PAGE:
Tahoe National Forest implemented Stage 1 fire restrictions starting Aug. 1 due to high fire danger from persistent hot and dry weather conditions. Under these restrictions, the public can still maintain a campfire in established fire rings within designated developed campgrounds and day-use sites, but not outside of those areas.
The decision to go into fire restrictions is based on a variety of factors. Forest managers use several criteria to determine when to implement restrictions, including current and predicted weather, fuel moisture, fire activity levels and available firefighting resources.
Under Stage 1 restrictions, the following are prohibited Aug. 1 through Nov. 1:
- Building or maintaining a fire, campfire, or charcoal briquette fire outside of established fire rings within designated developed campgrounds and picnic areas.
- Smoking, except within an enclosed vehicle or building, a designated campground or recreation area, or while stopped in an area at least 3 feet in diameter that is barren or cleared of all flammable material.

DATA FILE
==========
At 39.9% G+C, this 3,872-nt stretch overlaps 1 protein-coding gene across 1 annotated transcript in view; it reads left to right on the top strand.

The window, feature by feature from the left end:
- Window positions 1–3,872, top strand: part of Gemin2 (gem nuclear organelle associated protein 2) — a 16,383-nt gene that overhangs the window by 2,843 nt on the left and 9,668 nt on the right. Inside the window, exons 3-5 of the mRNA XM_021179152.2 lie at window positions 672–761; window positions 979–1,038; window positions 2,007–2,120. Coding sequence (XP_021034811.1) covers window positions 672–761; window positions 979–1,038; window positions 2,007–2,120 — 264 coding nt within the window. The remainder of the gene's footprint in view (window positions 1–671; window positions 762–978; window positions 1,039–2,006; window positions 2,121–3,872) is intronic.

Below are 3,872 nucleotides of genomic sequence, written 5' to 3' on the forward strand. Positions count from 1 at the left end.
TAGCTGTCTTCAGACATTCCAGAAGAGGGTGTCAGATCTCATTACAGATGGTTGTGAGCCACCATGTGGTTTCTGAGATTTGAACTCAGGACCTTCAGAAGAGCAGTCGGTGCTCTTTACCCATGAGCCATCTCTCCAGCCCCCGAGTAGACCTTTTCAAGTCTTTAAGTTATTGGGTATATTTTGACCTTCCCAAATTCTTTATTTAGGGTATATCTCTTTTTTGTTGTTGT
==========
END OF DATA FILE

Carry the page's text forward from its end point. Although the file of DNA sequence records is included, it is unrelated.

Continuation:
- Operating an internal combustion engine off paved, gravel, or dirt National Forest System roads and trails, except within the Prosser Pits Developed Off-Highway Vehicle Area and boats on a water surface.
The full forest order and list of designated developed recreation sites can be found here.
~ Forest Service press release
Federal Help with Wildfire Insurance, Increased Staff on Federal Lands
Supervisor Heidi Hall is working with the National Association of Counties to advocate for federal help for the loss of wildfire insurance and to get more staff on federal recreation lands.
Because of her resolution at the group’s recent conference, the association will lobby for a federal assistance backstop to replace lost fire insurance in rural forested areas. “For example, for floods and earthquakes, there is a federal insurance pool that can kick in to help victims of those disasters when regular insurance coverage fails,” Hall said. “We believe we need something like this for wildlife disasters.”
As a result of another resolution by Hall, the association will also request more resources for recreation staff on public lands and ask federal authorities to streamline their hiring process for rangers and other personnel.
Hall made the two successful resolutions at the association’s conference in Austin, Texas last week.